The association between long-term exposure to ambient air pollution and PD/AD has not been explored in large-scale epidemiologic studies, with the exception of three studies that examined the relationship between airborne metal exposures and PD and showed evidence suggestive of the harmful effects of manganese (Finkelstein and Jerrett 2007; Willis et al. 2010) and mercury (Palacios et al. 2014). Moreover, although there is some evidence that air pollution may be involved in the initiation of neurodegeneration (Calderón-Garcidueñas et al. 2008a, 2013), we propose that it might also be involved in disease progression, potentially by worsening intermediate processes such as oxidative stress, systemic inflammation, and neuroinflammation, and by accelerating, through these pathways, the occurrence of first hospital admission. Holmes et al. (2009), for instance, reported that both acute and chronic systemic inflammation are associated with an increase in cognitive decline among early AD patients.
In this study, we investigated the effects of long-term exposure to PM2.5 on event time, defined as time of first hospital admission for PD, AD, or dementia in an elderly population across the northeastern United States. Specifically, we investigated whether city-wide PM2.5 exposure was associated with accelerated disease progression, leading to the first hospital admission. To do so, we used data from approximately 9.8 million Medicare enrollees residing in 50 cities in the northeastern United States between 1999 and 2010. We used a recently published statistical approach (Kioumourtzoglou et al. 2015) that had previously been used to assess whether yearly fluctuations in PM2.5 concentrations were associated with yearly fluctuations in mortality. In the present study, we applied the same approach to assess associations with yearly fluctuations in the time of first hospitalization for each of the three outcomes of interest. Our proposed approach effectively randomized exposures with respect to the most plausible covariates by eliminating potential confounding by long-term trends and by factors that vary across cities.
Data collection. Study population. Data were obtained from approximately 9.8 million fee-for-service Medicare enrollees (≥ 65 years old) from 50 cities across the northeastern United States, specifically from cities in Connecticut (CT), Delaware (DE), Maine (ME), Maryland (MD), Massachusetts (MA), New Hampshire (NH), New Jersey (NJ), New York (NY), Pennsylvania (PA), Rhode Island (RI), and Vermont (VT), and from Washington, D.C. (DC) for the years 1999–2010. Enrollment records were obtained from the Center for Medicaid and Medicare (CMS) (Dominici et al. 2006; Greven et al. 2011; Zeger et al. 2008). These states and cities were chosen because of data availability and because researchers have observed higher effect estimates of PM2.5 in the Northeast than in other U.S. regions for outcomes such as mortality (Zanobetti and Schwartz 2009; Zeger et al. 2008) and cardiovascular mortality (Puett et al. 2009). A map showing the locations of the 50 cities included in our analyses is presented in Figure 1. This study was conducted under a protocol approved by the Harvard T.H. Chan School of Public Health Human Subjects Committee.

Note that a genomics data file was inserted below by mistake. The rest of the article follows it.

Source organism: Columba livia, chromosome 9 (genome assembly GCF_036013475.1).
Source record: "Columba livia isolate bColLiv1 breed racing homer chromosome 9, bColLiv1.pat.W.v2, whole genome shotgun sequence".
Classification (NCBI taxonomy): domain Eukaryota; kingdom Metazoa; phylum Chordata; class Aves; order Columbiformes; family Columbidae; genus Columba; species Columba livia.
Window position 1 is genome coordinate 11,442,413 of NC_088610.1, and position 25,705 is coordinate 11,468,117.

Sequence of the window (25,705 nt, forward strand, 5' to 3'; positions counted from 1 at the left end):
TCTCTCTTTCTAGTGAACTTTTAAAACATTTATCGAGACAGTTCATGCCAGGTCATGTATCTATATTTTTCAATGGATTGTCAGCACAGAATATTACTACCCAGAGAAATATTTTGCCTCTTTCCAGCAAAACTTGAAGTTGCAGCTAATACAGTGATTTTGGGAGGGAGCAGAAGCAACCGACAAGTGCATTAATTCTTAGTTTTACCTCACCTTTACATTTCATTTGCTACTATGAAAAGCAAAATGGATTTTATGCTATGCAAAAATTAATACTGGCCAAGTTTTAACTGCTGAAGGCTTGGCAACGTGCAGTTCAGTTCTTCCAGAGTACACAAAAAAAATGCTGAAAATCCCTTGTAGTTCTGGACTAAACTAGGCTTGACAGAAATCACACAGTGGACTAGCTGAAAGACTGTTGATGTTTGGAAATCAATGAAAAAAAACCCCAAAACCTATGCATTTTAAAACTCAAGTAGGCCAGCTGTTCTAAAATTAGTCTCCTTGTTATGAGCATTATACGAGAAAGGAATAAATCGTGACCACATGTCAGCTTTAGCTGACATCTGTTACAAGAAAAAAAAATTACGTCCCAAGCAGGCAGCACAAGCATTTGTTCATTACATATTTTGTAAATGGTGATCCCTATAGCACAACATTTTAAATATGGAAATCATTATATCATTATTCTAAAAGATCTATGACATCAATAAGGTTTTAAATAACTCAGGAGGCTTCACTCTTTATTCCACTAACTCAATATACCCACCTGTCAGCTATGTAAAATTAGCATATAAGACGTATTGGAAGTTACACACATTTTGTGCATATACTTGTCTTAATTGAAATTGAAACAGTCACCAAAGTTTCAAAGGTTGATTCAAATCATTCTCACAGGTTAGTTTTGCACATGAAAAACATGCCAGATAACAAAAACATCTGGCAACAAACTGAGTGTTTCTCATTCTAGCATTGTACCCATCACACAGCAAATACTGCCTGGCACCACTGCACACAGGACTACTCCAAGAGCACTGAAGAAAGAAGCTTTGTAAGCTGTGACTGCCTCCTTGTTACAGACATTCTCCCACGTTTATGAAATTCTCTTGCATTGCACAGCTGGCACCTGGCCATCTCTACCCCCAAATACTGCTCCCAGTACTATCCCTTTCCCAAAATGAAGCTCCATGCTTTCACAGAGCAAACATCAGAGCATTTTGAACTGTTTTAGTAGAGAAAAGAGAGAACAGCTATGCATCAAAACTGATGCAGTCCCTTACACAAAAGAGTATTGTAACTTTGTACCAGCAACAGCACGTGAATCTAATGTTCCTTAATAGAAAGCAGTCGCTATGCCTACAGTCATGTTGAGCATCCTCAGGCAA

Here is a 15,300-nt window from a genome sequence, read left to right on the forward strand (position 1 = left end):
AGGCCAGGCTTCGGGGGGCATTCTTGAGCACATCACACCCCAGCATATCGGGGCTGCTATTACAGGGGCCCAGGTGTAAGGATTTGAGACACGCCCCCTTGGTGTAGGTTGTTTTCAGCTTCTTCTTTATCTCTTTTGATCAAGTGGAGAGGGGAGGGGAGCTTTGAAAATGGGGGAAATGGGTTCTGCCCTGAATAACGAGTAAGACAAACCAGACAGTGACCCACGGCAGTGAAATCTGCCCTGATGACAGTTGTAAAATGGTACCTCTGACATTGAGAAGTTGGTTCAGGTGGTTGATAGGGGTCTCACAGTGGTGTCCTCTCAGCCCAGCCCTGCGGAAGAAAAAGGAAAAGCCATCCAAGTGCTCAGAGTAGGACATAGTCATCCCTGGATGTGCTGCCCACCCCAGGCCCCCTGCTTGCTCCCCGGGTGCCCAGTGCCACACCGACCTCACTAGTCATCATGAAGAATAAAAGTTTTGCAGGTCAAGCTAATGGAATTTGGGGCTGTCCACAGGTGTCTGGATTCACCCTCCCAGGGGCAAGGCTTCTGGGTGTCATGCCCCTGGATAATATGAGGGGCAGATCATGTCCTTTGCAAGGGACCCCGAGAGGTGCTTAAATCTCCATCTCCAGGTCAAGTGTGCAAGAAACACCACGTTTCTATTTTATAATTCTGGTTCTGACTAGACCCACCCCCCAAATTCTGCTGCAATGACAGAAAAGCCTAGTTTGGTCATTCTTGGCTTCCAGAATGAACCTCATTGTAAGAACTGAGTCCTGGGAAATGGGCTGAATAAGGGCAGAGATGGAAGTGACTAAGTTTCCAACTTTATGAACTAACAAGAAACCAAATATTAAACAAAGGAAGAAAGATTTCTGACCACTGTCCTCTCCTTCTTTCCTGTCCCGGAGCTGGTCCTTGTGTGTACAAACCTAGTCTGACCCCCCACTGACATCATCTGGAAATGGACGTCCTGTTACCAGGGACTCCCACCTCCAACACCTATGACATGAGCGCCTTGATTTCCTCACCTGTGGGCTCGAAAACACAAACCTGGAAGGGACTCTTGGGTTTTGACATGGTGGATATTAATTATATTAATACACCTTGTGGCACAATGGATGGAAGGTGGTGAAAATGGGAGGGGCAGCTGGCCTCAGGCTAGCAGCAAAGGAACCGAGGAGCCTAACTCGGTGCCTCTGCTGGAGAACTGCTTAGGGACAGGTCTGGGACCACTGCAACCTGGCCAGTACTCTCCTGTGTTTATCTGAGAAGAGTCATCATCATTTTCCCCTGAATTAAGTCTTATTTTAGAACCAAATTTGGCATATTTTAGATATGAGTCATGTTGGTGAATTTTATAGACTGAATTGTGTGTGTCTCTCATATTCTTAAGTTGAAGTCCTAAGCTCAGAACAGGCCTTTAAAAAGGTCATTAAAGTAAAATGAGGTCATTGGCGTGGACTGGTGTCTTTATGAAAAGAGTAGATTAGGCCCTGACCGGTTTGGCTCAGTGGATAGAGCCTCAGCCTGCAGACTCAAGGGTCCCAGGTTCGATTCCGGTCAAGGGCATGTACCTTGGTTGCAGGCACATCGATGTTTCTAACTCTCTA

Figure 1 – Map of the 50 cities included in our analyses. The size of the circles represents the size of the population ≥ 65 years living in each city (U.S. Census Bureau 2000) and the color indicates the average PM2.5 concentrations (μg/m3).
Medicare is an open cohort; subjects entered our cohort in 1999, or upon their enrollment after 1999 (when they turned 65). For each enrollee, a record was created for each year of follow-up, which started on 1 January following entry into the cohort, and each subject was followed over time until the event (first admission for any of the outcomes of interest), or until the year of his or her death or the end of our study period (December 2010).
We also obtained the date of and primary and secondary diagnoses for each admission, which were linked to the annual records using the unique IDs of each enrollee. Specifically, using codes from the International Classification of Diseases, Ninth Revision, Clinical Modification (ICD-9-CM), we obtained admission records for PD (code 332), AD (code 331.0), dementia (code 290), congestive heart failure (CHF; code 428), myocardial infarction (MI; code 410), chronic obstructive pulmonary disease (COPD; codes 490–492, 494–496), and diabetes (code 250), as well as the severity of each admission, expressed as the number of days spent in the coronary or intensive care unit.
Individual-level information was available for cause-specific admissions, sex, age, race, and ZIP code of residence. Information on individual-level risk factors, such as individual socioeconomic status (SES), smoking, and diet, is not available for Medicare enrollees. We used ZIP code–level median income obtained from the 2000 U.S. Census Bureau (2000) as a proxy for SES.
Air pollution data. We obtained PM2.5 data from the U.S. Environmental Protection Agency’s (EPA) Air Quality System (AQS) database (U.S. EPA 2013). We estimated annual PM2.5 averages within each city for the period of 1999–2010. If multiple monitors were available in a city, we used the average of all monitors. Within cities and for each follow-up year, each participant was assigned annual (1 January–31 December) city-average PM2.5 mass concentrations as a time-varying exposure.